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North Branch students combine science and skiing in two-day trek

RIPTON — Students at many area schools go on field trips, but one recent excursion could be categorized as epic.
With temperatures well below freezing and over a foot of freshly fallen mid-winter snow, the entire student body of the North Branch School in Ripton last month made a two-day, 20-mile journey following trail networks through scenic and challenging terrain in Addison County.
“It’s a big deal to go with your entire school through the wilderness here in their backyard in Ripton,” said Tal Birdsey, headmaster for the North Branch School, who accompanied the group of 25 students. “They got to touch a wide swath of what’s available right here in the heart of Addison County and it’s mesmerizingly beautiful.”
The seventh- through ninth-graders possessed a range of skiing abilities. While a handful of students had experience racing for the local Frost Mountain Nordic Ski Team, others had never been on skis before.
“For the kids that had never skied before, this is probably the most daunting physical challenge they’ve ever faced,” said Birdsey. “We spent a lot of time preparing physically and mentally for it.”
To account for the variety of skill levels, students spent a month leading up to the annual trek getting familiar with their Nordic skis on the trails surrounding the school. They also learned about backcountry travel techniques and how to dress for sustained activity in the cold. By the time they started their trek, Birdsey said, students were well prepared.
“There was a lot of preparation that went in to it,” he said. “By the time they got out there, they were pretty amped up. They were a little nervous, but very excited.”
The trek started on the morning of Feb. 10 from the school in Ripton. They set out on local trails crossing the Sparks Brook and traveled north, stopping at the Robert Frost Cabin for lunch. In the afternoon, they crossed Route 125 to access the trails of the Rikert Nordic Center.
“The snow was great,” said school administrator Mia Allen, who has accompanied the trips in the past. “It was challenging to break the trail and this was one of the harder years simply because there was so much of it. You would plant a pole and not feel much resistance at the end of it.”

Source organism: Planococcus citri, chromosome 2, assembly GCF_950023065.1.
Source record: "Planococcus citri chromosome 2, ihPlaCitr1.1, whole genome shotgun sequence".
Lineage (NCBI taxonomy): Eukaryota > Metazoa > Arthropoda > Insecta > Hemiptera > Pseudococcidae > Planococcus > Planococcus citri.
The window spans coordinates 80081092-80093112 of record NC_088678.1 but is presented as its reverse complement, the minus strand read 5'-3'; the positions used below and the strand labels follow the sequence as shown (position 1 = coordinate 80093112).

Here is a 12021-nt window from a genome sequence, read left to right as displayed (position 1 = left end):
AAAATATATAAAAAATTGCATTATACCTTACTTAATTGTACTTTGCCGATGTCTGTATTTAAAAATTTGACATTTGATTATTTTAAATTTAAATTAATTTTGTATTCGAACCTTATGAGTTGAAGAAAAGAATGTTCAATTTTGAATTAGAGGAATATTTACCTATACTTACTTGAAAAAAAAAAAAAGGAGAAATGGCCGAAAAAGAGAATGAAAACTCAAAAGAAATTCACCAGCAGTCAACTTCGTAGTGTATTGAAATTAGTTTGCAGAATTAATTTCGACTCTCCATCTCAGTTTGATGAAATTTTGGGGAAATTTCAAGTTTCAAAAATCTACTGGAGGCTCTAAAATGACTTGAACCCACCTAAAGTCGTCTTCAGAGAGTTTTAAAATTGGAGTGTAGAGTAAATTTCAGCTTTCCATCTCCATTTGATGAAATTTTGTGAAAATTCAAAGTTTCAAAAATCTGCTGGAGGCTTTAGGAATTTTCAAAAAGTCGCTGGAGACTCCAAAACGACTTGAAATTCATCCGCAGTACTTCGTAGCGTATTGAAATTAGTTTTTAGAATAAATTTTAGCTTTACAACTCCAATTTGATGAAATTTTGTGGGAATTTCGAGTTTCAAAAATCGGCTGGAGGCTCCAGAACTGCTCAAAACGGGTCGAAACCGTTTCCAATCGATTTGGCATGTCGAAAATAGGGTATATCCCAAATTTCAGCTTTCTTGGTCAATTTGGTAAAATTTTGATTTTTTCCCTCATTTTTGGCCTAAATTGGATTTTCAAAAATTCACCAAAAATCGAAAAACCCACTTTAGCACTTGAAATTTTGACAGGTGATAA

They took Brooks Road to the Goshen Dam and picked up the Blueberry Hill trails in the Moosalamoo National Recreation Area and traveled south on the trail network to Goshen, where parents at met them at the Blueberry Hill Inn with food for dinner and sleeping bags.
By the end of the first day, they had skied 13 miles through unbroken powder in temperatures that never rose above 12 degrees Fahrenheit, a long day for even the veteran skiers in the group. They dried their clothes by the woodstove and slept in sleeping bags on the floor of a Brandon Inn building.
The next day, using the Catamount Trail, the students made the eight-mile return journey to Ripton and ended the trip back at the Rikert Nordic Center.
Aside from some prime Vermont backcountry skiing, the trip held an educational opportunity as well. As part of a yearlong focus on physics, the entire school has been divided into four teams, each named for a different concept in the field of physics; force, momentum, potential and kinetic. This winter, students have been exploring the field of physics through the lens of winter sports. Other hands-on physics learning experiences have included hockey, curling and downhill skiing.
The students were planning to wrap up their “winter Olympics” with snowball launching, an ice shelter building competition, a poetry writing competition (held inside their constructed shelters) and a contest to build a fire using just one match.
“It’s a way of trying to blend as many disciplines and experiences into one big experience,” Birdsey said. “You’re learning science and physics while being outside, learning how to ski and being in nature. We want all of those things happening together.”
Mia Allen said the trip fulfilled one goal: to provide a team-building experience for the students.
“I’m always struck by how good it feels to get out of your comfort level and do something you might not be inclined to do in the first place or think you can do, and I think that’s true for every one of us that does this trip,” she said.
“It’s not an easy trip, especially when it’s cold and snowy,” she continued. “This isn’t an independent ski outing, so you’re only as successful as your slowest or coldest skier. Everyone needs to be rallying to help each other. When you finish it you feel great and that’s the message that we need.” 

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